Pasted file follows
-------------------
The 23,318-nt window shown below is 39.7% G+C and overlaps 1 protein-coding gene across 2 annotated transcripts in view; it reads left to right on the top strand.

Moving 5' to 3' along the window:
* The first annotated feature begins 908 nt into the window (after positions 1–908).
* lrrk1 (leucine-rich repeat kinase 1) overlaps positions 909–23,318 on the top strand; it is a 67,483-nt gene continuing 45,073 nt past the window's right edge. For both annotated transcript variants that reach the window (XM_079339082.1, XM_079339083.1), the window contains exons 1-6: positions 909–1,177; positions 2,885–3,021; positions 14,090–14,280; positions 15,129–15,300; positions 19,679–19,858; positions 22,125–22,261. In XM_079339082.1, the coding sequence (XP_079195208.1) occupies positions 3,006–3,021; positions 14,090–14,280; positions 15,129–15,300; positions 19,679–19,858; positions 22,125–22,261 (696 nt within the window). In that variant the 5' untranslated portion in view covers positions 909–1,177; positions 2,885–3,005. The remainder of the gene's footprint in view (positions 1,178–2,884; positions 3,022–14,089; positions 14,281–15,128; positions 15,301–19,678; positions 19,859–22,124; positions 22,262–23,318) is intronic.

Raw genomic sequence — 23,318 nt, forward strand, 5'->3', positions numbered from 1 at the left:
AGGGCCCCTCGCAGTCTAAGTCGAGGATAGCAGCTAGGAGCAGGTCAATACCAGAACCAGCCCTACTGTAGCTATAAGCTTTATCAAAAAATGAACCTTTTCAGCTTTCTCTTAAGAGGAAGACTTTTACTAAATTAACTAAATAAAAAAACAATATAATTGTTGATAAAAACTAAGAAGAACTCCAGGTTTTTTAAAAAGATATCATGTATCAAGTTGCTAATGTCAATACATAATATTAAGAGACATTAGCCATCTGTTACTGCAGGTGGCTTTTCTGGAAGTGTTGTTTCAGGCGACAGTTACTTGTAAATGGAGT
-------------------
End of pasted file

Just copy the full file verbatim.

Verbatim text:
The 23,318-nt window shown below is 39.7% G+C and overlaps 1 protein-coding gene across 2 annotated transcripts in view; it reads left to right on the top strand.

Moving 5' to 3' along the window:
* The first annotated feature begins 908 nt into the window (after positions 1–908).
* lrrk1 (leucine-rich repeat kinase 1) overlaps positions 909–23,318 on the top strand; it is a 67,483-nt gene continuing 45,073 nt past the window's right edge. For both annotated transcript variants that reach the window (XM_079339082.1, XM_079339083.1), the window contains exons 1-6: positions 909–1,177; positions 2,885–3,021; positions 14,090–14,280; positions 15,129–15,300; positions 19,679–19,858; positions 22,125–22,261. In XM_079339082.1, the coding sequence (XP_079195208.1) occupies positions 3,006–3,021; positions 14,090–14,280; positions 15,129–15,300; positions 19,679–19,858; positions 22,125–22,261 (696 nt within the window). In that variant the 5' untranslated portion in view covers positions 909–1,177; positions 2,885–3,005. The remainder of the gene's footprint in view (positions 1,178–2,884; positions 3,022–14,089; positions 14,281–15,128; positions 15,301–19,678; positions 19,859–22,124; positions 22,262–23,318) is intronic.

Raw genomic sequence — 23,318 nt, forward strand, 5'->3', positions numbered from 1 at the left:
AGGGCCCCTCGCAGTCTAAGTCGAGGATAGCAGCTAGGAGCAGGTCAATACCAGAACCAGCCCTACTGTAGCTATAAGCTTTATCAAAAAATGAACCTTTTCAGCTTTCTCTTAAGAGGAAGACTTTTACTAAATTAACTAAATAAAAAAACAATATAATTGTTGATAAAAACTAAGAAGAACTCCAGGTTTTTTAAAAAGATATCATGTATCAAGTTGCTAATGTCAATACATAATATTAAGAGACATTAGCCATCTGTTACTGCAGGTGGCTTTTCTGGAAGTGTTGTTTCAGGCGACAGTTACTTGTAAATGGAGT